As well as posing new challenges, the “unprecedented increase in urban population will provide new opportunities to improve education and public services in Africa and Asia, as more concentrated populations become easier to reach.” Africa and Asia together will account for 86 per cent of all growth in the world’s urban population over the next four decades. This unprecedented increase will pose new challenges in terms of jobs, housing, food and infrastructure. See our Film for Blog – “Feeding 7 Billion”
Africa’s urban population will increase from 414 million to over 1.2 billion by 2050 while that of Asia will soar from 1.9 billion to 3.3 billion, according to the 2011 Revision of the World Urbanization Prospects, produced by the UN Population Division of the Department of Economic and Social Affairs (DESA). The largest increases in urban population are expected in the following countries: India, China, Nigeria, the United States and Indonesia. Over the next four decades, India will add another 497 million to its urban population, China – 341 million, Nigeria – 200 million, the US – 103 million, and Indonesia – 92 million.
The projected increase in urban populations in India and Nigeria in the next 40 years will be higher than that of the past four decades, a news release on the report pointed out. “What we are seeing is the very rapid growth of megacities,” according to the Assistant Secretary-General for Economic Development in DESA, Jomo Kwame Sundaram,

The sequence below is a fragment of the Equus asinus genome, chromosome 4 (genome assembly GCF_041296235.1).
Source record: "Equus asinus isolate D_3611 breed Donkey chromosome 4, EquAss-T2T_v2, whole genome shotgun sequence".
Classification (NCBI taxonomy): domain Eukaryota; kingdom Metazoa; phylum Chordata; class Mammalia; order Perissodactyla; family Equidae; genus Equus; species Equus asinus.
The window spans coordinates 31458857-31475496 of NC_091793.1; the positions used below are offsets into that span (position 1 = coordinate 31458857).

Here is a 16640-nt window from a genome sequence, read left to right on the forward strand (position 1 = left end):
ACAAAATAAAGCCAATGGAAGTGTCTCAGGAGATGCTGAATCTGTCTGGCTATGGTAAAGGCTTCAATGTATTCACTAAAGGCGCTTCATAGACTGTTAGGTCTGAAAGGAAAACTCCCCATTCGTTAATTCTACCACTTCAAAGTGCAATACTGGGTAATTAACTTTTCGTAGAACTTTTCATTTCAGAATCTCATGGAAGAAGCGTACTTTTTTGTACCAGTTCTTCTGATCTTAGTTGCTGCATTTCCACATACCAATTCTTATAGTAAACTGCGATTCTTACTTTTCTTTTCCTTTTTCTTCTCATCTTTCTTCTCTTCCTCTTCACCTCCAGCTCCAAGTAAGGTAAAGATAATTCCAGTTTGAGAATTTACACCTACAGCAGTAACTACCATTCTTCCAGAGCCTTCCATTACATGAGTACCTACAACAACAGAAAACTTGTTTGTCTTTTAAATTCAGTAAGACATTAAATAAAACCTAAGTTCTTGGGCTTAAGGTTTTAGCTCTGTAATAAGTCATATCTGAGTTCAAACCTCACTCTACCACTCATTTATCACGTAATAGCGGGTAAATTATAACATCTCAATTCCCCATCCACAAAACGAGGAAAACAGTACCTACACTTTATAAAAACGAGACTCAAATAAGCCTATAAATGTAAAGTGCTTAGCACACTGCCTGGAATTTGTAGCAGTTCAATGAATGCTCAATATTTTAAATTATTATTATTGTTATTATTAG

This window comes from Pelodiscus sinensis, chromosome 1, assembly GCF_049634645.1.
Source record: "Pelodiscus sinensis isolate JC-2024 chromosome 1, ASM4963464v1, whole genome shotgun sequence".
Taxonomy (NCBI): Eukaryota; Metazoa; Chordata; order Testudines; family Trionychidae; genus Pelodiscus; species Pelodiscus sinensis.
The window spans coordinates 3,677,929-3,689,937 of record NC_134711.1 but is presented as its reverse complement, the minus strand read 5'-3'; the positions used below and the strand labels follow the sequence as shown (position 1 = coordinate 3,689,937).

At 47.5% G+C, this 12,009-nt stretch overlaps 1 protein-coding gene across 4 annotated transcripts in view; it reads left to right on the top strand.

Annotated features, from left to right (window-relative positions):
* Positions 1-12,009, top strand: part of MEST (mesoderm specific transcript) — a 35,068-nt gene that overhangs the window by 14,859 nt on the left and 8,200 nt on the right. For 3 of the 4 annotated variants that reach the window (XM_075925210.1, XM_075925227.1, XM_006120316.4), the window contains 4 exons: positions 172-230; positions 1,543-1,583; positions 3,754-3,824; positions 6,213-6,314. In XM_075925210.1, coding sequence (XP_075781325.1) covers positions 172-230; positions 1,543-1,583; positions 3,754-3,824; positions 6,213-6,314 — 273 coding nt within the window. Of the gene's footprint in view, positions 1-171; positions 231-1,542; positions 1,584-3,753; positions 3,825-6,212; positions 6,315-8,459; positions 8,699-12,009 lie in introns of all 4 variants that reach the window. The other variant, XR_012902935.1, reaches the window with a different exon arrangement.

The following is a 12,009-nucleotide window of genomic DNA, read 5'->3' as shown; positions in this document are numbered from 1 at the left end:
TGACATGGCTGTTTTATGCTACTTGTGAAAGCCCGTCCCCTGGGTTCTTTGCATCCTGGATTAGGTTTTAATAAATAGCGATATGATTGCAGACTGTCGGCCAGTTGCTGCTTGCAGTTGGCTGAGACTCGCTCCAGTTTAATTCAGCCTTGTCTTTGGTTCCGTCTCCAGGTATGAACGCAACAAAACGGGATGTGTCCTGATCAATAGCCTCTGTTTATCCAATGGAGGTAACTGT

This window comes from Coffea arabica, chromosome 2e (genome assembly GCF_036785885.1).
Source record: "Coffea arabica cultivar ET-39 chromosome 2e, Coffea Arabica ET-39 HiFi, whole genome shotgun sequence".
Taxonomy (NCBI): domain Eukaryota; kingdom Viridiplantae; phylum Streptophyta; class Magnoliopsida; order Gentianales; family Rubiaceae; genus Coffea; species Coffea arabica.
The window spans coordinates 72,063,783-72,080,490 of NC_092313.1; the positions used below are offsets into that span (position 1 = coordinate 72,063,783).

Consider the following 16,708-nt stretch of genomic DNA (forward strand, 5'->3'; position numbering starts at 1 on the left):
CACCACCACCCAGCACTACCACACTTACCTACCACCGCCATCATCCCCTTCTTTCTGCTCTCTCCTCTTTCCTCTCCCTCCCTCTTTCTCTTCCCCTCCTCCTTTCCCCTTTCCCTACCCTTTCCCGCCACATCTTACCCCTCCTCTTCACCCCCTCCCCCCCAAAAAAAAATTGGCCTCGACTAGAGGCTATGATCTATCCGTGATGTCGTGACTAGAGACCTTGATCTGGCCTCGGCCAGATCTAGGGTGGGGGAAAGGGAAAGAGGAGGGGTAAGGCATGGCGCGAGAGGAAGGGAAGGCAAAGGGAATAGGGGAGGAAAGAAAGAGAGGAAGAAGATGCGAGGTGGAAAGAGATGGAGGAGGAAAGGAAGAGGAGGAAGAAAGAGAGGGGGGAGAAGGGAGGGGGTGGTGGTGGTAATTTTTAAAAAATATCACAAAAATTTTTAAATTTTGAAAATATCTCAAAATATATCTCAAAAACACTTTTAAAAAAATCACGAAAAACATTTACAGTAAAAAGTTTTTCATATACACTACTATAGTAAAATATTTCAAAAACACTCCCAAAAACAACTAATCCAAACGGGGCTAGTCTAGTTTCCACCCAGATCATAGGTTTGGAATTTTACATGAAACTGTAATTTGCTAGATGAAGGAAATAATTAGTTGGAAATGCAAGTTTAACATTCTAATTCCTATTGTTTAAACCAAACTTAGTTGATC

In 1970, only 39 million people lived in so-called megacities with 10 million or more inhabitants – in other words, less than three per cent of the world’s population at that time. By 2011, 359 million people lived in these megacities – the equivalent to 9.9 per cent of the urban population of the world. In 2025, some 630 million will live in these megacities – some 13.6 per cent of the world’s urban population by then, he stated.
With half of humanity living in cities today, urbanization is a critical issue for the UN Conference on Sustainable Development, also known as Rio+20, which will take place from 20 to 22 June in Rio de Janeiro, Brazil. Cities are where the pressures of migration, globalization, economic development, social inequality, environmental pollution and climate change are most directly felt, according to DESA. Yet, at the same time, they are the engines of the world economy and centres of innovation where many solutions to global problems are being piloted.
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